Spaulding figures he needs a running start if he going to become the state’s first African-American governor. Many in the Democratic Party have already anointed Attorney General Roy Cooper as the next Democratic nominee. And whoever is the Democratic nominee, will have to face a sitting governor, Republican Pat McCrory. ...
“I don’t believe in running just to run,” Spaulding said. “I believe in running to win. I always try to outwork my adversaries in work or track or whatever. I am not afraid of taking the time to get out with the voters and basically upset the establishment.” Read more here.
“They frantically seek out people of color to become mouthpieces for their particular agenda,” the Rev. William Barber said on a conference call.
Barber, the head of the North Carolina NAACP, recently caused controversy by comparing Sen. Tim Scott (R-S.C.), the lone black Republican in Congress, to a ventriloquist’s dummy at an event in South Carolina last month. Read more here.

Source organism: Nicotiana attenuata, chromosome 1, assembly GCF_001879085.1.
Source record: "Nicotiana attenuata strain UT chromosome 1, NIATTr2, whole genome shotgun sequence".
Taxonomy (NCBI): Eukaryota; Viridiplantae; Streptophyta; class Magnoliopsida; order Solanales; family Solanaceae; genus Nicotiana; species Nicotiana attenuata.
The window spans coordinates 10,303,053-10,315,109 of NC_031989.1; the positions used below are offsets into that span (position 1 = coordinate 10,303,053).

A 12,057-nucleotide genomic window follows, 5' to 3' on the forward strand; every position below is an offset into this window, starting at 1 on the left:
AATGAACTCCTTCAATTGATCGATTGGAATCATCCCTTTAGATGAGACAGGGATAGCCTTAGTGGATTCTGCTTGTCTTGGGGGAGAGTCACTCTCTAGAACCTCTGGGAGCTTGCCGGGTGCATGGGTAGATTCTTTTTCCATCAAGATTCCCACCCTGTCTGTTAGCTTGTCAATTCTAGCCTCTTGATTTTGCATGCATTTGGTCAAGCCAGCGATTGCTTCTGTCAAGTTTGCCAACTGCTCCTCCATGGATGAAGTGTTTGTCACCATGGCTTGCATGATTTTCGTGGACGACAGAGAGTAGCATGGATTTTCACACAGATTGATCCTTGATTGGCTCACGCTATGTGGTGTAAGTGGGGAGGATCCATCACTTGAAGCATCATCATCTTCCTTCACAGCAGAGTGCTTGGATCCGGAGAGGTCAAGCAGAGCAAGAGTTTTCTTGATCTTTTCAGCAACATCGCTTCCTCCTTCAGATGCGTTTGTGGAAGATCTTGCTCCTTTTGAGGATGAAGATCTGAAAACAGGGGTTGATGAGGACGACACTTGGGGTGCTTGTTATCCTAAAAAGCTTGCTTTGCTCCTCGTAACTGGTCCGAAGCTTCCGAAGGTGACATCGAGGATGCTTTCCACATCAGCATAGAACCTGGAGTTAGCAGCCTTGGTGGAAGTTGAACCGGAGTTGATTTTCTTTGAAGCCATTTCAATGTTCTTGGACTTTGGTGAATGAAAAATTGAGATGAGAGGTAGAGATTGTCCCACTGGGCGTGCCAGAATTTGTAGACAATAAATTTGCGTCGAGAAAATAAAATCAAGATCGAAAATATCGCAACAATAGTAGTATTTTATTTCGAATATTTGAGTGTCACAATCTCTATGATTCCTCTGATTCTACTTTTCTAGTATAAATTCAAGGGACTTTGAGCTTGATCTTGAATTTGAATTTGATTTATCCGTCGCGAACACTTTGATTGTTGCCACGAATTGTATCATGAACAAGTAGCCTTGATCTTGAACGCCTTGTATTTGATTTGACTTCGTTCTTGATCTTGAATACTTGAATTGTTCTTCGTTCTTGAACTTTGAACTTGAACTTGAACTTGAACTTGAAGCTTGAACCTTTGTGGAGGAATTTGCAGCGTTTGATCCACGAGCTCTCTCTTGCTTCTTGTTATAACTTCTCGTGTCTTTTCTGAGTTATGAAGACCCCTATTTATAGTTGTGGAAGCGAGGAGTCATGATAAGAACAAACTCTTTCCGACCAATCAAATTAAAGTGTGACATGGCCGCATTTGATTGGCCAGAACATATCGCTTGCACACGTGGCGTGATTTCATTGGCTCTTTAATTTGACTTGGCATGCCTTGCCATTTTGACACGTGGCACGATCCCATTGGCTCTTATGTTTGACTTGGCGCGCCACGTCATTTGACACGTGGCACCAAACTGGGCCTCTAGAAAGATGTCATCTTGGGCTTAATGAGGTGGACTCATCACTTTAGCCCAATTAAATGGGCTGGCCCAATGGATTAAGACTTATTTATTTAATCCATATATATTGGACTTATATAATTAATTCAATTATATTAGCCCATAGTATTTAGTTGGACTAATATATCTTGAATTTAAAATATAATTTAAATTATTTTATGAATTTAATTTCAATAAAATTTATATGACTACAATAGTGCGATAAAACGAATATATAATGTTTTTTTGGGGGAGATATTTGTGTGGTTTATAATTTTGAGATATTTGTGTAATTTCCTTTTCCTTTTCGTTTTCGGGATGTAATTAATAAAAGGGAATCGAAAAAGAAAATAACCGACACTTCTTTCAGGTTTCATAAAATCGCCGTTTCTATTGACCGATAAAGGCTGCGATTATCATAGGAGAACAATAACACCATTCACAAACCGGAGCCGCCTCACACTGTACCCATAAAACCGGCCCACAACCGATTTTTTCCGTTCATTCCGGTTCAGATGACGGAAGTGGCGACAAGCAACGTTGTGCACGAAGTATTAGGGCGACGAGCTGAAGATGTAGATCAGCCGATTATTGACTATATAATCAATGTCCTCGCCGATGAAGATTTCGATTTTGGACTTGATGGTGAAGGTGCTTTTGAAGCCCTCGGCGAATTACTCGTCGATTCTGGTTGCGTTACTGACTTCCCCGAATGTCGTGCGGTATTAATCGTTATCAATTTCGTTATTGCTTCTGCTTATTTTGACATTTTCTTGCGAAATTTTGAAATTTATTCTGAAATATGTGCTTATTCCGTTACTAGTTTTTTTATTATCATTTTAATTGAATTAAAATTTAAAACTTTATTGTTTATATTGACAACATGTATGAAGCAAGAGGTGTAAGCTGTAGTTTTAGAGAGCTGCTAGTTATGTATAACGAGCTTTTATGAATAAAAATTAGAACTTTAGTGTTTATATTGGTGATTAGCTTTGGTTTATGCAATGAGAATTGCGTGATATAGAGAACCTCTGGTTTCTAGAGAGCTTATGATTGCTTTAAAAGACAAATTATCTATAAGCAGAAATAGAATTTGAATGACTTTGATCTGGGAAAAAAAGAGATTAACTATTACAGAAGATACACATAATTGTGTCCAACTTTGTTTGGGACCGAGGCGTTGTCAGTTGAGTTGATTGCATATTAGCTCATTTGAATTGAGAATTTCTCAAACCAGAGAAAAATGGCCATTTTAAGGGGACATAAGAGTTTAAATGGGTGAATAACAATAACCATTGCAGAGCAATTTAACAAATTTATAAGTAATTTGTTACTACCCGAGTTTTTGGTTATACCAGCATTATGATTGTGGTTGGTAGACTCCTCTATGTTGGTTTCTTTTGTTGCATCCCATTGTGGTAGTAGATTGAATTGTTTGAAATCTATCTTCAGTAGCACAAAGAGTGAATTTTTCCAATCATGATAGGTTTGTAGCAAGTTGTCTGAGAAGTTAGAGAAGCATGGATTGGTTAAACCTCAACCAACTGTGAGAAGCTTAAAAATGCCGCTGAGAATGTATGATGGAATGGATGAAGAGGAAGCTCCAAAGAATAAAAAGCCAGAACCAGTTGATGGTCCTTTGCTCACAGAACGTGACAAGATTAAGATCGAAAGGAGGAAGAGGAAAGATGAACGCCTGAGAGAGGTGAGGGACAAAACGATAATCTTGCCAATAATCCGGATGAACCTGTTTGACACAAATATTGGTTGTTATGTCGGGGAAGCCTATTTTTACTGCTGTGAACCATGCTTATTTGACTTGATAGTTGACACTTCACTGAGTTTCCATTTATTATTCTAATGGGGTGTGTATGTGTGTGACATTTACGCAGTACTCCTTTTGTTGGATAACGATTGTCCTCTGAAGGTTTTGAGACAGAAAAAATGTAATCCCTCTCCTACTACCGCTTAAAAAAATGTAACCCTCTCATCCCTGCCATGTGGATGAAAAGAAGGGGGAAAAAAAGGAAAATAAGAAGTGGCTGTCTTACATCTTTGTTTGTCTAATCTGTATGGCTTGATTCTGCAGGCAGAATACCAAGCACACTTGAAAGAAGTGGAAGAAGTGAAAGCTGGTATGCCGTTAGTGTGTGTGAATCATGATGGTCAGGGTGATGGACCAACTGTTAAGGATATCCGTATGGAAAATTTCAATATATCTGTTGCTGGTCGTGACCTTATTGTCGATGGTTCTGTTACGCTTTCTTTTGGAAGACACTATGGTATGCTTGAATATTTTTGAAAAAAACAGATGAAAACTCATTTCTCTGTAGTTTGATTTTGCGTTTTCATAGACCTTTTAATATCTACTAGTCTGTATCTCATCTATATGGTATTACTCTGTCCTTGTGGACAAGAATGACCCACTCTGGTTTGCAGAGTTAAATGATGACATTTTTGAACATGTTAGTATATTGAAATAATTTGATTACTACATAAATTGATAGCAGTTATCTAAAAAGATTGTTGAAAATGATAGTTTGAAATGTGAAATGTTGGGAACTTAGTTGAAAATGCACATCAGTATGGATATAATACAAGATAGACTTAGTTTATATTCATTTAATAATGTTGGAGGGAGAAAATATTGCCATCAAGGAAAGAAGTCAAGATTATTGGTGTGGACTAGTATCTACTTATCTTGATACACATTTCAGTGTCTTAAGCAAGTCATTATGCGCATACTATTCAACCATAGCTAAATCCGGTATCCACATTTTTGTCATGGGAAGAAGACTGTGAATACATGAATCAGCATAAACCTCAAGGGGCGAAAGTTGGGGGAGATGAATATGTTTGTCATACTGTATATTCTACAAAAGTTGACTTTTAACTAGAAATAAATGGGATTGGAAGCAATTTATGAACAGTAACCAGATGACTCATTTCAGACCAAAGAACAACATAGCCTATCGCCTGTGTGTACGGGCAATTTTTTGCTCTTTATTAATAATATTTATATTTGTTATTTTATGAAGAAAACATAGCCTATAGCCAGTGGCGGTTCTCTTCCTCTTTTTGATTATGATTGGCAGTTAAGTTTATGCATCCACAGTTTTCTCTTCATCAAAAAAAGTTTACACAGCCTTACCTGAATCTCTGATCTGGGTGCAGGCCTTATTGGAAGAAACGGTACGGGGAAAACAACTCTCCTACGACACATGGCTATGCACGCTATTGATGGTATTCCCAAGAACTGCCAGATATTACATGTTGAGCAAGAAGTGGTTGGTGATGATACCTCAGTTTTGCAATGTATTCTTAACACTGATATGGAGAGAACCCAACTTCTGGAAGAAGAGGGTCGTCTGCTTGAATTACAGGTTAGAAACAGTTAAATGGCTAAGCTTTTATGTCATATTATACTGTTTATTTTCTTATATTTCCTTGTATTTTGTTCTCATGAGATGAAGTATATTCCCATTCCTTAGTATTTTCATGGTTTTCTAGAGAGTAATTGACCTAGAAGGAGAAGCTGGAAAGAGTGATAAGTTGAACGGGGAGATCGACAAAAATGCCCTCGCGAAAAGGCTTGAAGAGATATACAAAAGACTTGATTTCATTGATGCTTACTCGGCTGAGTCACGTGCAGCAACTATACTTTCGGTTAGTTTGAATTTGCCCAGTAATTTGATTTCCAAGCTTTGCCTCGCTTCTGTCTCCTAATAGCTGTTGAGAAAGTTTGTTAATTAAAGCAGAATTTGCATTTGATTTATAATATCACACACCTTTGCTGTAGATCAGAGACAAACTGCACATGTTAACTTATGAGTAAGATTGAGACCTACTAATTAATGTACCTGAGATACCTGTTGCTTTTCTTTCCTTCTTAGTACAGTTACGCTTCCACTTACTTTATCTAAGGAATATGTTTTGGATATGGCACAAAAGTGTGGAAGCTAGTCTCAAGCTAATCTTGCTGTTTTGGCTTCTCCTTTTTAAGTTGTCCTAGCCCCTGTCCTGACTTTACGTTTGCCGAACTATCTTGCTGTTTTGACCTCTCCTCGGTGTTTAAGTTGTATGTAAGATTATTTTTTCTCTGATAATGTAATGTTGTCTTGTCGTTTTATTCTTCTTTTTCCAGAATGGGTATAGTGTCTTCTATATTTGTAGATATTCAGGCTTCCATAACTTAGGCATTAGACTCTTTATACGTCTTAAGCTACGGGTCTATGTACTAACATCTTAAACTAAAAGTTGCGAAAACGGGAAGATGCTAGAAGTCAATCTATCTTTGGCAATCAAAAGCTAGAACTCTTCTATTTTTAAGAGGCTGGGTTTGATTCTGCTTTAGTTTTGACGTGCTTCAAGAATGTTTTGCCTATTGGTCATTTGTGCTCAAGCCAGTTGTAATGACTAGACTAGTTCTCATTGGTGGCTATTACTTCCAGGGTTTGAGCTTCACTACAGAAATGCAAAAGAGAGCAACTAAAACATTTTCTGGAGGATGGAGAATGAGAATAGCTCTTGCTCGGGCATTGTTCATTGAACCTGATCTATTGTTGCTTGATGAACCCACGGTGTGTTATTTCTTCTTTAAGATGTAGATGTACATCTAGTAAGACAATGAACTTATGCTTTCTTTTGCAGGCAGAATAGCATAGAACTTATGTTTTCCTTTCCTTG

Republicans responded in kind: “The NCDP has officially endorsed Rev. William Barber and his fringe liberal agenda to fully implement Obamacare, raise taxes, and take us back to the days of double-digit unemployment,” said Republican Party Executive Director Todd Poole said in a statement. “It confirms what we already knew – Saturday’s so-called ‘moral march’ on Raleigh is nothing more than partisan rally for the far-left fringe of the Democrat Party. Meanwhile, Kay Hagan and Roy Cooper continue their silence. Do they agree or not with Rev. William Barber’s far-left agenda and his offensive and outrageous rhetoric directed at his political opponents?”
The outside vendor that built and operates the NC Tracks system said it went offline shortly after 8 a.m. Tuesday. It was still down Tuesday evening. A Computer Sciences Corp. spokeswoman didn’t have an estimate on when providers could again access the portal. Read more here.
Raleigh picked as one of nation’s 7 climate change hubs. Read more here.
Asheville, Wilmington on MovieMaker’s best places list. Read more here.
How would Richard Burr’s Obamacare alternative affect you? Read more here.